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Networking to Improve Emergency Response

2012 September 24

By Rich Weisman

As I watched the progression of Hurricane Isaac several weeks ago, I thought back to 2003 when Hurricane Isabel impacted my water system in Virginia and caused local schools to close. Water and wastewater utilities are vulnerable to threats such as hurricanes, tornados, earthquakes, floods, wildfires, and other natural and man-made disasters. Water systems are not often impacted during emergencies that may affect other aspects of a community, but when a disaster does impact a utility, they work diligently to restore services as quickly as possible. (My colleague Laura Flynn imagined a day without water as part of our blog series for Preparedness Month). Mutual assistance programs like the Water/Wastewater Agency Response Network, a network of utilities helping utilities, provide access to specialized resources needed to restore water services.

The Minnesota Water/Wastewater Agency Response Network was activated in June when Duluth and surrounding areas experienced significant flooding that washed out roads and interrupted 911 service. Through the network, seven communities asked for and received assistance in the form of water pumps and support personnel. Several years ago, the Colorado Water/Wastewater Agency Response Network helped respond to a Salmonella contamination incident in the city of Alamosa. Water utilities from around the state provided crews and equipment to help plan a response to the outbreak, and then flush, disinfect and sample 49 miles of the Alamosa water distribution system.

For larger emergencies, federal agencies often provide assistance when local and state resources are exhausted. EPA’s water emergency response program has developed tools, resources and training opportunities to prepare water utilities to respond to and recover from disasters, and to help utilities practice navigating this process.

One resource that helps utilities plan for and practice their responses to emergencies is a tabletop exercise tool that EPA developed. The tool contains 15 scenarios that address an “all-hazards” approach to emergency preparedness and response as well as introduces users to the potential impacts of climate change on the water utility sector. Each scenario has a customizable situation manual, discussion questions and PowerPoint presentation. Utilities can modify these materials, allowing them to conduct a tabletop exercise to meet their needs.

And, since finding the resources needed to recover from disasters is critical, we provide information about where to find federal funding that supports disaster recovery. In all these efforts, EPA works closely with our partners and stakeholders in local communities, states and other federal agencies.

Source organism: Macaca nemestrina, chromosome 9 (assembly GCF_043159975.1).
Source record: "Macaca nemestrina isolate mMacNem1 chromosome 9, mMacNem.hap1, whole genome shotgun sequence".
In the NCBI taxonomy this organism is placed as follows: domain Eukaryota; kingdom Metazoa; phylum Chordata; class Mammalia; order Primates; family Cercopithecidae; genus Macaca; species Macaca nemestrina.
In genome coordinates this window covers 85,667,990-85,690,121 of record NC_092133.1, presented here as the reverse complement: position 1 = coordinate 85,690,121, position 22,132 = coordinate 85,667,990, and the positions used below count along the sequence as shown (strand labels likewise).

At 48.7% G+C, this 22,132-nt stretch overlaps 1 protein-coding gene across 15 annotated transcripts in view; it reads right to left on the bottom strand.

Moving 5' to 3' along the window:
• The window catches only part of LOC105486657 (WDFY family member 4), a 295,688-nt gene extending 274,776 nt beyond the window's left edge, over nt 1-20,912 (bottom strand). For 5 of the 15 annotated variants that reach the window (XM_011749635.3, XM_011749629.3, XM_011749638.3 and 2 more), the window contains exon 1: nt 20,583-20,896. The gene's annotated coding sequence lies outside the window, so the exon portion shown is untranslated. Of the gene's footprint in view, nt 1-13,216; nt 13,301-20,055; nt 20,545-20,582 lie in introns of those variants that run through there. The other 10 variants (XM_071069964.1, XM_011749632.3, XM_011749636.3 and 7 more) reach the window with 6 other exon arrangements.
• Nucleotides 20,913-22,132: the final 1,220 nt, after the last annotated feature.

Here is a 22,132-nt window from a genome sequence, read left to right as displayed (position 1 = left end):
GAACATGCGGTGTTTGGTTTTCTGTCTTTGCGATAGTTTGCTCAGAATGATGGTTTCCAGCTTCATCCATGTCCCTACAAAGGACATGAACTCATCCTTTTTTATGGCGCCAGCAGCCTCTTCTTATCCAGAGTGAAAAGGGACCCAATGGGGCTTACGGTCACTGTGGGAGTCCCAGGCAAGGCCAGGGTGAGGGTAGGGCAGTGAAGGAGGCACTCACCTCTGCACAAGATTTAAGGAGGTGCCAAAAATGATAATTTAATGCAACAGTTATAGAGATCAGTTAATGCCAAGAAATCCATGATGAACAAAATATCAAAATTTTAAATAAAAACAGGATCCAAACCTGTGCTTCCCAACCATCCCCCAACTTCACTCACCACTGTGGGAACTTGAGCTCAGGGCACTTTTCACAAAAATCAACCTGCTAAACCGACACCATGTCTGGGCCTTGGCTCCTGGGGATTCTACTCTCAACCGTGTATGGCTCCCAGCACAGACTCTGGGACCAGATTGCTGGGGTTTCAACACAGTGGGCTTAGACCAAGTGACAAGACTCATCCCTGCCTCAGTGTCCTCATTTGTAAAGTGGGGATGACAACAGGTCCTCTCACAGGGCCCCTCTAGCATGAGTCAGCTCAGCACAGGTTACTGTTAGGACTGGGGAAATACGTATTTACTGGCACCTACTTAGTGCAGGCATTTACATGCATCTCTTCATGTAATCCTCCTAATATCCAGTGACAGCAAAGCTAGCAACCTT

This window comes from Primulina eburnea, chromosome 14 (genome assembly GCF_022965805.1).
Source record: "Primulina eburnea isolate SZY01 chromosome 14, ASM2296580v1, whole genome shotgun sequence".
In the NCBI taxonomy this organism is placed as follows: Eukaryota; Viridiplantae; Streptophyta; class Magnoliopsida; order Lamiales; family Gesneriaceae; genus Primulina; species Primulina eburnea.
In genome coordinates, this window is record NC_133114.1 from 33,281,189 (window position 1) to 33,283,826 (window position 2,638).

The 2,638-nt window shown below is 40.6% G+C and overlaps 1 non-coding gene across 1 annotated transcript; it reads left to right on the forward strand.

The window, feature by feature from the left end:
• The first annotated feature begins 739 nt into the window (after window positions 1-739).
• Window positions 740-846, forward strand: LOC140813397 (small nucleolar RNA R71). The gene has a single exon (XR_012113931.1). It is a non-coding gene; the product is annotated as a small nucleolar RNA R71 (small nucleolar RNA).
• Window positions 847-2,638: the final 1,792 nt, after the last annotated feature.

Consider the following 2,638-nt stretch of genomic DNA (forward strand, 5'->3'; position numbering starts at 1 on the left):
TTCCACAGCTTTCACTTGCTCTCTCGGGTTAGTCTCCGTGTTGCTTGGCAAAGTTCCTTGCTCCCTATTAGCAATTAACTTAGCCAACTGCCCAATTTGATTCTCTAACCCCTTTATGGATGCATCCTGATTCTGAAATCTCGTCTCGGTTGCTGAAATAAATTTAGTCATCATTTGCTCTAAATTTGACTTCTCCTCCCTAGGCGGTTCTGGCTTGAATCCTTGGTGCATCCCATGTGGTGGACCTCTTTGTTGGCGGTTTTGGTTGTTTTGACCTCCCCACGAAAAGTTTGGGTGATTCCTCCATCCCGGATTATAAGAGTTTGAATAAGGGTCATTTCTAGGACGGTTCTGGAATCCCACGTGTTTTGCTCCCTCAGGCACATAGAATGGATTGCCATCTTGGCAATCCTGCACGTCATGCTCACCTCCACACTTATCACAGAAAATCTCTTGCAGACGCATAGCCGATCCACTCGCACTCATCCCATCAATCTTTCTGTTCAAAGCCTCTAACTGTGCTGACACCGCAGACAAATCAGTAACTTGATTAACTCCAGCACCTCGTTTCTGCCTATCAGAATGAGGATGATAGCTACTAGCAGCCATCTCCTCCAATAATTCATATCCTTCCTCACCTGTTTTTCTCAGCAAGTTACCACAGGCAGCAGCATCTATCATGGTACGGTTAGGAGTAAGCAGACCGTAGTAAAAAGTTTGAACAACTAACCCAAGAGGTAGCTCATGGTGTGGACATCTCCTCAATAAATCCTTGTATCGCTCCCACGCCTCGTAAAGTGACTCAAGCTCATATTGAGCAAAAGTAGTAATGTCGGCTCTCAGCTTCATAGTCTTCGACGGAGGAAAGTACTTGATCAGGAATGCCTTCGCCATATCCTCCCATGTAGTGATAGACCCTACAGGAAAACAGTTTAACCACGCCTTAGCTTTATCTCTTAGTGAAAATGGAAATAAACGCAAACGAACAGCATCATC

About the author: Rich Weisman has worked at EPA since 2006 and currently serves as Team Leader for the Water Emergency Response Team in the Water Security Division of EPA’s Office of Ground Water and Drinking Water. He can be reached at

Editor's Note: The opinions expressed here are those of the author. They do not reflect EPA policy, endorsement, or action, and EPA does not verify the accuracy or science of the contents of the blog.

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4 Responses leave one →
  1. Arman.- permalink
    September 24, 2012

    Networking Or System ?

  2. Greg J. permalink
    September 28, 2012

    Interesting article Rich. Thanks for posting. I am interested how the EPA Water Response Program interacts with ESF 3 under a Diaster Declaration?

  3. Rich Weisman permalink
    October 18, 2012

    Hi – thanks for the follow up questions. EPA works closely with the U.S. Army Corps of Engineers (USACE) as a support agency under Emergency Support Function 3 (ESF-3) of the National Response Framework. For example, when there is an emergency incident that affects water or wastewater utilities, and the Federal government is brought in under the Stafford Act, FEMA might provide a mission assignment to EPA to support emergency response activities. USACE may, in turn, task EPA to support the assignment, performing tasks such as assisting states/tribes in determining the status of water sector infrastructures; conducting inventories of public water supplies and publicly owned treatment works (POTWs) within areas affected by the incident; conducting preliminary operational assessments (e.g., operational status, emergency power status/need, and physical damage, including conducting preliminary field facility assessment surveys); identifying laboratory support for sampling and analysis of drinking water to confirm the suitability of its finished water for human consumption; and coordinating among federal, state, tribal, local and municipal representatives concerning planning and execution efforts. This has happened in the past when the emergency incident overwhelms local and state resources, and the state/tribe requests federal support.

    Regarding the question about networking or system, the WARN program is generally discussed as a network of utilities helping utilities. It has been very helpful in many emergencies over the past several years in supporting the needs of individual utilities to respond and recover, and helping them to quickly get back into service.

  4. Thomas Freed permalink
    December 23, 2012

    Networking is one way of improving the emergency response. It can help you to know where the emergency response is needed. Reading this article will surely help you to know some of the networking information to improve emergency response. Nevertheless, if you have some emergency problems, you can contact the emergency response team Westerville to help you over your problem.

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